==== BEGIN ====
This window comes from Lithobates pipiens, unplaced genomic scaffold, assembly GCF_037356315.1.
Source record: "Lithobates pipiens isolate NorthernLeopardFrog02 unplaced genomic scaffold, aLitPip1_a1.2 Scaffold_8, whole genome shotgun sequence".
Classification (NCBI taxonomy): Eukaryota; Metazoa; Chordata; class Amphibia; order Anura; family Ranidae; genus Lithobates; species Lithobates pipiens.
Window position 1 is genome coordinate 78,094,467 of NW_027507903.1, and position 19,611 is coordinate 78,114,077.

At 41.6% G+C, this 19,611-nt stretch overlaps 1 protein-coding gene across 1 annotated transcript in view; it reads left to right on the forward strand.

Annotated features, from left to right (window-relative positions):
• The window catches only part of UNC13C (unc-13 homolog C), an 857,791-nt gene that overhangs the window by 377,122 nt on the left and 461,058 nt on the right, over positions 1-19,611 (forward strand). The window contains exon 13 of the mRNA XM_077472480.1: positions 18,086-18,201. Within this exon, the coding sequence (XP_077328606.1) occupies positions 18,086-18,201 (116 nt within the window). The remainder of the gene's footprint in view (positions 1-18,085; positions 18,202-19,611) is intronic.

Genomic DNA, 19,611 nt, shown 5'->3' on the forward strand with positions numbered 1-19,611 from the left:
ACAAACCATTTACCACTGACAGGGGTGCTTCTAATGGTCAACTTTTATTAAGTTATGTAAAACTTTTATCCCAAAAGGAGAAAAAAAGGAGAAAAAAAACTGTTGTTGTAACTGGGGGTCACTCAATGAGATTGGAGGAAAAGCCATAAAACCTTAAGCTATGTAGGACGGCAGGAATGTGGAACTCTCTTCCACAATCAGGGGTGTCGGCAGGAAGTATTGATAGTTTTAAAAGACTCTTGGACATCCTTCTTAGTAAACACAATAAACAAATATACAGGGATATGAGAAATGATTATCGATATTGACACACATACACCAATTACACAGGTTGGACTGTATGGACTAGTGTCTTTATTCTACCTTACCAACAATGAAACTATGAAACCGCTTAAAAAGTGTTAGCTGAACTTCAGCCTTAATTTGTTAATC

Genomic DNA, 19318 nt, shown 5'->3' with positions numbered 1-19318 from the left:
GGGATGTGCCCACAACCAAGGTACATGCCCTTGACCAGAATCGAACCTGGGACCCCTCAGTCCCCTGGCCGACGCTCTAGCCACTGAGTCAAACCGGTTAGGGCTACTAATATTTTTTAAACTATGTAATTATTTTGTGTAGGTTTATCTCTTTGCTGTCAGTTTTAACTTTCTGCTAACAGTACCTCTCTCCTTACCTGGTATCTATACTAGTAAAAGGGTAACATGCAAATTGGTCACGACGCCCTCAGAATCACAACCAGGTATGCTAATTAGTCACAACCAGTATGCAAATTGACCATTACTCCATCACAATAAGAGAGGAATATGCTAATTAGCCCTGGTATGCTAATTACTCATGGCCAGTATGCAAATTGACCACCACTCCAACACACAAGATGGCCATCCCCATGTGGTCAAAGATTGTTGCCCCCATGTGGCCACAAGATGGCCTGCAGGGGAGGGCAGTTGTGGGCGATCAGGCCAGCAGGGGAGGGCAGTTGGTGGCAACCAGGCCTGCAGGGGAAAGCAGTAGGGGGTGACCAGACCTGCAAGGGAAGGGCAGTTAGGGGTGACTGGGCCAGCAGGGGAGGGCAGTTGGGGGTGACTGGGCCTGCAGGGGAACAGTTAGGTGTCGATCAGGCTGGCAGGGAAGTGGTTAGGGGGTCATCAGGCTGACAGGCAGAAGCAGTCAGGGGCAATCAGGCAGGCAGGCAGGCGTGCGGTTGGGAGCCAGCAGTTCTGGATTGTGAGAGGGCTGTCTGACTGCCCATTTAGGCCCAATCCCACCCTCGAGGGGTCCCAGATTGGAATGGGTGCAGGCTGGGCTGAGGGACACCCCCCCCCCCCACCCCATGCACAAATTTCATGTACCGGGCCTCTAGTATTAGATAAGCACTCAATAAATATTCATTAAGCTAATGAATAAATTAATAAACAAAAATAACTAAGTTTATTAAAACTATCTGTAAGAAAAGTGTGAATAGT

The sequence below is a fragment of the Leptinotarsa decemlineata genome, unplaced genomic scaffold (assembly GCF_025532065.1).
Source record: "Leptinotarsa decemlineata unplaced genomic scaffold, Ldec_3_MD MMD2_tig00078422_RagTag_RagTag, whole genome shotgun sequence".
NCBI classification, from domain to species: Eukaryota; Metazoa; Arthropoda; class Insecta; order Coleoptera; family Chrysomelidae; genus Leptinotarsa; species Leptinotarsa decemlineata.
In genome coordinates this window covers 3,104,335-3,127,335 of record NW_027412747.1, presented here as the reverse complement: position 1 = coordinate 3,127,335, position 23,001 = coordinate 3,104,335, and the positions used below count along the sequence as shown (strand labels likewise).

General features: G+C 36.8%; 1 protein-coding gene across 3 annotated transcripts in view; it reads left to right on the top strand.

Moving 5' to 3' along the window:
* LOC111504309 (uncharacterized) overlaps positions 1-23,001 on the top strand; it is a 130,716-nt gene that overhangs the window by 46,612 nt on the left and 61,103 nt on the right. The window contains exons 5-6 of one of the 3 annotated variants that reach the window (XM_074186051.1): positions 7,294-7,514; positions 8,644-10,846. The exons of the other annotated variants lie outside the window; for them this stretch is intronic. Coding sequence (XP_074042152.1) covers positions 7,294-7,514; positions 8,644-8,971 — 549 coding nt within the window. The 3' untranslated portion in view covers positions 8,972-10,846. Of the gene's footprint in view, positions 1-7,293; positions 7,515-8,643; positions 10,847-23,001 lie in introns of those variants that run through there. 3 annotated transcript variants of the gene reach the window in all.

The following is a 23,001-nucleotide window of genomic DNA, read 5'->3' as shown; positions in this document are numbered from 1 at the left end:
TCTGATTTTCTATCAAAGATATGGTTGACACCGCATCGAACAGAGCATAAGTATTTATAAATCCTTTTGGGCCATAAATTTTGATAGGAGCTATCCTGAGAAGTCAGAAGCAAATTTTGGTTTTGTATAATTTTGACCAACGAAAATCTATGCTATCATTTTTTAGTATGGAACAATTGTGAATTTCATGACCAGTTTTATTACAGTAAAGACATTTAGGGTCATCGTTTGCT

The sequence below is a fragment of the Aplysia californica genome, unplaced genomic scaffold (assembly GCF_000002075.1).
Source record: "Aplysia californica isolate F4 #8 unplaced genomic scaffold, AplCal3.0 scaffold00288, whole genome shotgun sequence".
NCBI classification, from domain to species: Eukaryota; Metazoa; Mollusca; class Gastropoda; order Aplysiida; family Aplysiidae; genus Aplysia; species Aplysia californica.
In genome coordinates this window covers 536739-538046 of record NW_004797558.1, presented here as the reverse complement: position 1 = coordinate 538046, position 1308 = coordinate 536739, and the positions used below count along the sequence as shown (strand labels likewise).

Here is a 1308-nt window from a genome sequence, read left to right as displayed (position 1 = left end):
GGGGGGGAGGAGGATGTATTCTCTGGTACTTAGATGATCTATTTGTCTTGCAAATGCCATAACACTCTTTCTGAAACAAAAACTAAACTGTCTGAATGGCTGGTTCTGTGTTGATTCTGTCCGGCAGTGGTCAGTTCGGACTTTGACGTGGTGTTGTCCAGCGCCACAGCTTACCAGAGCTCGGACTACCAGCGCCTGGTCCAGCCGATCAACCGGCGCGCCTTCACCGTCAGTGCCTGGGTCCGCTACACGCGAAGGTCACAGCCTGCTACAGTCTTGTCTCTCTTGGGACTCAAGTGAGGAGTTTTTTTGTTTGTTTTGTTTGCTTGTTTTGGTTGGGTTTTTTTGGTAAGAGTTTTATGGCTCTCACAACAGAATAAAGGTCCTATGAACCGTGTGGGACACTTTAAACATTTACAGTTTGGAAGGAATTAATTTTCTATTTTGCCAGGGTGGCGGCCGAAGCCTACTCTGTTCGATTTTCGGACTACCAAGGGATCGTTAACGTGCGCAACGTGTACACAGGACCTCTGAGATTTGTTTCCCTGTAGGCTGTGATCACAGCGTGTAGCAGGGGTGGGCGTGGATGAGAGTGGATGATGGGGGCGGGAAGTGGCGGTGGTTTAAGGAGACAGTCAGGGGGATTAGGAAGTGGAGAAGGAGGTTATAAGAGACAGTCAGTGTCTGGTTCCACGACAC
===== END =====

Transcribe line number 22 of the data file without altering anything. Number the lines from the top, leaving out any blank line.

Source record: "Aplysia californica isolate F4 #8 unplaced genomic scaffold, AplCal3.0 scaffold00288, whole genome shotgun sequence".